Smoking and Cardiovascular Disease
According to the American Heart Association (AHA), diseases caused by smoking kill more than 440,000 people in the U.S. each year. Even with antismoking campaigns and medical disclaimers in place, many people continue to smoke or start smoking every year. According to the American Cancer Society, most new smokers are children and teenagers, in many cases, replacing the smokers who quit or died prematurely from smoking-related diseases.
Smokers not only have increased risk for lung disease, including lung cancer and emphysema, but also have increased risk for heart disease, stroke, and oral cancer.
Facts about smoking and cardiovascular disease
One out of every 5 smoking-related deaths is caused by cardiovascular disease.
Cigarette smoking produces a greater risk for coronary heart disease in people younger than age 50.
Women older than age 35 who smoke and take birth control pills are at much greater risk of developing a cardiovascular disease or stroke than women who do not smoke while taking birth control pills.
Cigarette smokers are 2 to 4 times more likely to develop coronary artery disease than nonsmokers.
Cigarette smoking doubles a person's risk for stroke.
Cigarette smokers are more than 10 times as likely as nonsmokers to develop peripheral vascular disease, or PVD.
How does smoking affect the cardiovascular system?
In posing health risks on the body's cardiovascular system, smoking:
Causes immediate and long-term increases in blood pressure
Causes immediate and long-term increases in heart rate
Reduces cardiac output and coronary blood flow
Reduces the amount of oxygen that reaches the body's tissues
Changes the properties of blood vessels and blood cells—allowing cholesterol and other fatty substances to build up
Contributes to higher blood pressure and increased risk for blood clot formation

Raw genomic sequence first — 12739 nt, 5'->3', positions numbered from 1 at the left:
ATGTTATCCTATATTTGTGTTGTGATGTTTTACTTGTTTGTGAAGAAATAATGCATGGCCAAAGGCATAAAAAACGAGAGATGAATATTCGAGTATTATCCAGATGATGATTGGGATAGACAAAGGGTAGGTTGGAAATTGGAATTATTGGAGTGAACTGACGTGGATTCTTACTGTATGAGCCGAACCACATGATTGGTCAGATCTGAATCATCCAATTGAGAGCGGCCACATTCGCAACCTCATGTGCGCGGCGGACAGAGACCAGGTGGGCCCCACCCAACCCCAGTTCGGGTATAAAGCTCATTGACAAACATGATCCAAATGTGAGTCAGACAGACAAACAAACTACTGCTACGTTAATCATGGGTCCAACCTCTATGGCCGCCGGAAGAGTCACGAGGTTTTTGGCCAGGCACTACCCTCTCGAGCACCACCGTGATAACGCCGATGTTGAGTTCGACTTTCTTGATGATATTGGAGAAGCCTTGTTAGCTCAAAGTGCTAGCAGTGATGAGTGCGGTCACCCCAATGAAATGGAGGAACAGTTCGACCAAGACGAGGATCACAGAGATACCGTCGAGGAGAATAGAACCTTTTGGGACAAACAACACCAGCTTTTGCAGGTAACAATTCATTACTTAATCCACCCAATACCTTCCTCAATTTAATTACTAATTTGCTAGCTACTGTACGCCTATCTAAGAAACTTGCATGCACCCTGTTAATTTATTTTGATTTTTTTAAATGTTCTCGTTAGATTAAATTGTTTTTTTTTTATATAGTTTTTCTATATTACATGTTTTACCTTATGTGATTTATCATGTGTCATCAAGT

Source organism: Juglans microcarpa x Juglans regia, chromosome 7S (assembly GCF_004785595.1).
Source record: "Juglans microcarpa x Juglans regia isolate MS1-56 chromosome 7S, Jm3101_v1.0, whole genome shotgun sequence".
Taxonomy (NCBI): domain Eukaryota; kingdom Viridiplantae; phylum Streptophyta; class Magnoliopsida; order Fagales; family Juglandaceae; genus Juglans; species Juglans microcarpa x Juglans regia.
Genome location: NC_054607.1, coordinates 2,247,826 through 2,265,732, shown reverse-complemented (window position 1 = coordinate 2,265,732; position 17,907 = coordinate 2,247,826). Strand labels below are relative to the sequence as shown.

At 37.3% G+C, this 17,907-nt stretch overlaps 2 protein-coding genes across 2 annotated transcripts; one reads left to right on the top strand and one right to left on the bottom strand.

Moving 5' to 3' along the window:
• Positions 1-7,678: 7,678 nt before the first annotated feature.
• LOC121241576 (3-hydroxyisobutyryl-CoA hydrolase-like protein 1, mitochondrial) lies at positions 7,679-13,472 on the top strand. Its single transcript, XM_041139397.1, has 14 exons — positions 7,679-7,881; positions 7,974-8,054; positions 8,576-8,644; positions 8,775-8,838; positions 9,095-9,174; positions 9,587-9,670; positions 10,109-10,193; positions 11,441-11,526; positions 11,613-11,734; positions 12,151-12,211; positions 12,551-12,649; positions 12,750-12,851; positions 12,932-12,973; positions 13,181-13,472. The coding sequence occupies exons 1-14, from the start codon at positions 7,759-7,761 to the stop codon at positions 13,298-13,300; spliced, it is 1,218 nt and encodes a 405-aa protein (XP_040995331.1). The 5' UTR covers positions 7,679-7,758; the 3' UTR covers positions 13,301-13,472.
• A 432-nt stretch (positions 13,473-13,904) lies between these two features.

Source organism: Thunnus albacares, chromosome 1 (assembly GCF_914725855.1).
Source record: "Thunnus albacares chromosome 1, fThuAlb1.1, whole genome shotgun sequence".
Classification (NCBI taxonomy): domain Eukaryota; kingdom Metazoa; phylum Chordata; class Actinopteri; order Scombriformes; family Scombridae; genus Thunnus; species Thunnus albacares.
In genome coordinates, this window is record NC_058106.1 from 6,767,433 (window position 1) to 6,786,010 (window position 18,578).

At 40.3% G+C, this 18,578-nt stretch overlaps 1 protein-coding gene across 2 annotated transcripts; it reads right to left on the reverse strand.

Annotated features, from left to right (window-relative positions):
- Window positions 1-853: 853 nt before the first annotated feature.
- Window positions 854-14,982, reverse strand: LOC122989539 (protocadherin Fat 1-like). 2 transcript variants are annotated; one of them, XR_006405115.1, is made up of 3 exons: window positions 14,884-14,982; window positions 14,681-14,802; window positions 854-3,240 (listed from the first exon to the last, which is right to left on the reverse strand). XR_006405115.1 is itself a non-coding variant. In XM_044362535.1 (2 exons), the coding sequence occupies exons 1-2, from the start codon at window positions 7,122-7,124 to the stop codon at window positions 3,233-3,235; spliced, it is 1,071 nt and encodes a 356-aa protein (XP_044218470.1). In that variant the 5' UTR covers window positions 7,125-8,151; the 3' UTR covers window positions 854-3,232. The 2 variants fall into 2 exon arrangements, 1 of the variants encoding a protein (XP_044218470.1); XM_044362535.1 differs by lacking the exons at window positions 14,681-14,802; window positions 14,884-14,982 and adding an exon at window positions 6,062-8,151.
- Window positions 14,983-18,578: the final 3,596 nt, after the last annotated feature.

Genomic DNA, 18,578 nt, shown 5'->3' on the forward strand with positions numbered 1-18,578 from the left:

Damages blood vessels
Doubles the risk of ischemic stroke (reduced blood flow to the brain)
Stimulates the blood clotting process
In addition, smoking has been associated with depression and psychological distress.
What are the risks of secondhand smoke?
The CDC reports that an estimated 34,000 nonsmokers die from coronary heart disease each year as a result of exposure to secondhand tobacco smoke. Secondhand smoke is smoke that is exhaled by smokers and smoke emitted from the burning end of a lit cigarette, cigar, or pipe.
Both direct and indirect smoking exposure poses significant health hazards to pregnant women, infants, and young children. Children and infants exposed to tobacco smoke are more likely to have ear infections and asthma, and are at a higher risk for sudden infant death syndrome (SIDS) than children and infants without the same exposure.
The following common symptoms may be associated with exposure to secondhand smoke:
Irritation of the eyes, nose, and throat
Excessive phlegm (mucus in the airways)
Chest discomfort from lung irritation
Chest pain, which may indicate heart disease
The symptoms of secondhand smoke may look like other medical conditions and problems. Always see your healthcare provider for a diagnosis.
Smoking and cardiovascular disease